Postcards From Cancerland

Like the fantastic Borderlands series, created by Terri Windling, where neither magic nor technology work as advertised and are unpredictable when combined, so is it with Cancerland.

Worlds run parallel to our own, casting long shadows that cross with ours. We may not be affected by them directly, but we all know someone who has.

I received my first postcard from Cancerland several years ago, with a short but direct message:

I see you.

Credit: ©️ Tim Shumate - Tumblr ❤️ Facebook ❤️ Society6

In that case, it was a pre-cancerous polyp discovered during a colonoscopy. Caught and removed early, no longer a threat.

The second postcard, let me tell you, felt more threatening.

It’s lump, it’s lump
It’s in my neck

I’d been experiencing progressively worse hoarseness over the past months. My window to talk without symptoms was getting shorter, until the hoarseness just was; a new normal.

I went from from doctor to ultrasound, which revealed a 1.7cm nodule, with calcification and vascularity, on my right thyroid. A Fine Needle Aspiration wasn’t conclusive, but showed vague, potentially bad things. And so I met my ear, nose, and throat (ENT) specialist.

We didn’t have concrete evidence that anything in there was bad, but what was there wasn’t normal, either. We made the decision to take out the nodule and right thyroid and see what secrets it would reveal.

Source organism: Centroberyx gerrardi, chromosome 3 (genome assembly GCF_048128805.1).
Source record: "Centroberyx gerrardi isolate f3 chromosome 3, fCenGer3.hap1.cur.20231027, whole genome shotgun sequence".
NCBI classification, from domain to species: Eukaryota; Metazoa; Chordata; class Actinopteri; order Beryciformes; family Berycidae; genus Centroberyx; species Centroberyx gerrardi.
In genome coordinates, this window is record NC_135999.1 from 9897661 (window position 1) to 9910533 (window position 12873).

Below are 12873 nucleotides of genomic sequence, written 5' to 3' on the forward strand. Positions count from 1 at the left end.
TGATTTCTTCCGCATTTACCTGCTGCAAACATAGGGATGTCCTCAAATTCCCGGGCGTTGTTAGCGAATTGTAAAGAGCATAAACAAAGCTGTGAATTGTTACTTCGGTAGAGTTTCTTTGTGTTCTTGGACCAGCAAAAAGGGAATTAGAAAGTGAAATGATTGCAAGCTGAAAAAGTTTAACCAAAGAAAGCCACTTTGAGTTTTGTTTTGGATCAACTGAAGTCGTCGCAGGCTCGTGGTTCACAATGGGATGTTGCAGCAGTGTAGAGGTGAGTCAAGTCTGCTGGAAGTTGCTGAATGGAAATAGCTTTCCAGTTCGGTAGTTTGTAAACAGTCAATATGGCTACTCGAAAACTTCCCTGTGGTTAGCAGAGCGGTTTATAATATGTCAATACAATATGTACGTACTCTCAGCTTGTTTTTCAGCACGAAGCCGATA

Spoilers: it’s cancer.

If you follow me on Facebook, you may have seen some of my post-op glamour shots. Surgery went great. I stayed overnight in the hospital, and the incision is healing nicely.

Truth be told, after surgery I felt better than I have in years. The discomfort in my jaw and throat are gone. I’m sleeping better, with less restlessness, and waking up cleaner. The chronic fatigue is fa-gone.

The biopsy confirmed papillary carcinoma, the most common form of thyroid cancer, with a great long-term prognosis.

It’s lump, it’s lump, it's lump
It might be dead

I’m not out of the woods yet, though. I still need to see a specialist, and probably have more tests done, to make sure there aren’t any more tumors hiding in my neck, and a decision about whether the left thyroid needs to be removed will have to be made.

The relationship between so many chronic health issues – improved or disappeared – and the tumor is unknown. It’s a welcome relief, but I remain vigilant, walking along the wall, waiting for the next messenger to deliver a postcard from Cancerland.

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